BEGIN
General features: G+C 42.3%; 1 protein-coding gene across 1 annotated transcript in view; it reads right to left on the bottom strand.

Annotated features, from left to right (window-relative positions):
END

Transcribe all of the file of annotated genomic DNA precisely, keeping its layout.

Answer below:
General features: G+C 42.3%; 1 protein-coding gene across 1 annotated transcript in view; it reads right to left on the bottom strand.

Annotated features, from left to right (window-relative positions):